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Professor spotlight: Psychology professor awarded Distinguished Professor Award

Profesor Dominik Guess in Germany. Photo courtesy Dominik Guess
Professor Dominik Guess in Bamberg, Germany where he studied and worked for 10 years. Photo courtesy Dominik Guess

For a German student and now psychology professor, choosing a career path was not an easy task. This uncertainty was stirred because he couldn’t figure out what really moved him. But– something changed.

He realized that his real vocation was centered on the cultural knowledge he had gathered while learning numerous languages and studying abroad in his teens. At this moment, he knew that researching and teaching others about cross-cultural behaviors was his real mission.

This professor, who at one point in life even considered dropping out of school, achieved one of the most important awards UNF grants to its faculty members at the Fall Convocation Ceremony on Friday, Aug. 26.

Professor Dominik Guess. Photo courtesy Dominik Guess
Professor Dominik Guess. Photo courtesy Dominik Guess

This is the story of Psychology Professor Dominik Guess, who received the Distinguished Professor Award for his achievements in teaching and applied research.

“It’s an honor,” Guess said of the award. “I am very thankful that I can be at UNF, thankful that I can work with wonderful students, thankful that I can do the research that I wanted to do.”

Guess has been teaching at UNF for 13 years, during which time he has been able to combine his passion for teaching with research centered around human behavior. Guess is native to Germany. While growing up there, he always enjoyed studying abroad learning new languages, including English, Latin, French, Portuguese and German, his mother tongue.

“I went to France, and then I thought, ‘Wow, I can use what I used in school.’ And we spoke French in the families, we lived there for two weeks and I was so curious,” Guess said. “And I realized that I think in a certain way, but when I’m in a different culture I realize, ‘Wait a minute, they do things differently.’”

It is through these experiences that he gained cultural awareness, leading him to study the behaviors of different cultures. To satisfy his curiosity, he’s traveled to diverse countries, including India, the Philippines and Brazil, where he collected data and compared decision making procedures.

Students also accompany Guess on trips to South Africa, Guatemala, Germany and other countries where they study how creativity varies across nations. These trips allow Guess to experience differences, starting with basic gestures, that he can then share with his students in his classrooms.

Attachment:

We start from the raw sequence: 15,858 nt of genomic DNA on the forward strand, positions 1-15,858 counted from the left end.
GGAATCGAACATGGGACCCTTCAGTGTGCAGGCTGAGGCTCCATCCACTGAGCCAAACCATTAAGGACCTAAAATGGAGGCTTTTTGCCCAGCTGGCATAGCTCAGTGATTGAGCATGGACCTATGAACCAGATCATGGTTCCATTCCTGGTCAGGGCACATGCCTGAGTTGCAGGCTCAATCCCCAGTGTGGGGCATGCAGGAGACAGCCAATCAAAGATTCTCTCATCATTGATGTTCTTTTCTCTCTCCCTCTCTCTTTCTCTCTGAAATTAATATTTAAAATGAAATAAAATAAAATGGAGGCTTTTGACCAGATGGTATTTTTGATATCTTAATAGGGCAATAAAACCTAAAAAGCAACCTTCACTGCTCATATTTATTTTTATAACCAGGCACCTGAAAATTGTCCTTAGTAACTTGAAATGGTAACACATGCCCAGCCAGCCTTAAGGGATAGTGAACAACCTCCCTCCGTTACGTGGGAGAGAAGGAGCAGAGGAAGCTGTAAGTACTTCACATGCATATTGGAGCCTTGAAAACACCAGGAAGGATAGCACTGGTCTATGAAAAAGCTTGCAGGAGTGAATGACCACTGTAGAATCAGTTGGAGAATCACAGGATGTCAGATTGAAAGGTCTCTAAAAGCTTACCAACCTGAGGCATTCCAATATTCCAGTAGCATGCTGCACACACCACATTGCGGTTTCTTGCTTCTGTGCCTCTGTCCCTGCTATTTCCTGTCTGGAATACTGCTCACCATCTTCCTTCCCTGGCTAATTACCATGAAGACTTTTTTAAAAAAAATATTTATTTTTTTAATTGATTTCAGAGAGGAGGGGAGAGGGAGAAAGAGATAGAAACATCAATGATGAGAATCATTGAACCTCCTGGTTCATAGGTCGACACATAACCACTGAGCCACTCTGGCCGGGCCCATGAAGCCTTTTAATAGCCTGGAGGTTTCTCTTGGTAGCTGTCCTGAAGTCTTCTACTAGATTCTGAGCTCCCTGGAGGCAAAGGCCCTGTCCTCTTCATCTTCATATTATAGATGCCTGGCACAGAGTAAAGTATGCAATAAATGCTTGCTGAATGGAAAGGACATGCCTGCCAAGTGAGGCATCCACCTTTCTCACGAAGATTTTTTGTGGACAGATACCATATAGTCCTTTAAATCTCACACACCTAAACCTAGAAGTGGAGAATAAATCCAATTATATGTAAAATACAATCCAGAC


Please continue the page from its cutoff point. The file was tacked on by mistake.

Student participants in Trivandrum. Photo courtesy of Dominik Guess
Student participants in Trivandrum. Photo courtesy of Dominik Guess

“I remember when I was the first time in India. [I was] very nervous, and I had asked for support of the University of Trivandrum and we were sitting there in a room,” Guess said. “I thought, ‘Oh my goodness. He [a professor] doesn’t want us to do the research.’ And I didn’t have the cultural knowledge that in India this kind of making an eight with the head is a sign for listening and for approval.”

The University ended up approving of Guess’s request to do research, revealing to him that even simple aspects of human behavior hold different meanings for various groups of people.

Guess recommends students to always follow their passion. He remembers that there was a time in his college career when he couldn’t find his interest, he felt disappointed of professors, and even thought of leaving school.

“I mentioned that in my [convocation] speech that I worked at a tea and wine store. And the owner was selling the tea store, and he liked me, and he said, ‘Why don’t you buy the tea store?’” Guess said. “And I thought for a while, ‘It would be nice to own a tea store and a wine store, sell tea, drink my tea and give up the studies.’”

One of his professors at the time captivated him with his curiosity and ability to explain complex concepts with examples. He was open-minded and supportive, and he helped Guess recognize that being passionate about something is the key to staying focused.

Students in Baguio City, Philippines fill out a survey. Photo courtesy Dominik Guess
Students in Baguio City, Philippines fill out a survey. Photo courtesy Dominik Guess

“I think it’s important to get excited about something,” Guess said. “Go for your passion — if you work outside, if you work in academia, whatever you do — and that gives you the drive and motivation to succeed.”

Guess didn’t purchase the wine store, but he did find his passion in cross-cultural research. As with much research, this came with a price.

“I was lucky that I got grants from the National Science foundation and grants from the European Commission to study these behaviors from different cultures,” said Guess. “The acceptance rates are 10 percent, so it is very tough to get money. I am lucky that I got the support.”

Guess plans to be more selective on his research moving forward and investing most of his energy in bigger projects.

“I know I can retire, but it’s a little early to retire,” Guess said. “I think it’s good, rather than 10 small projects, to do three big projects, perhaps. Now I can afford that they take two or three years — the big projects — but then you have probably more impact.”

For more information or news tips, or if you see an error in this story or have any compliments or concerns, contact [email protected].


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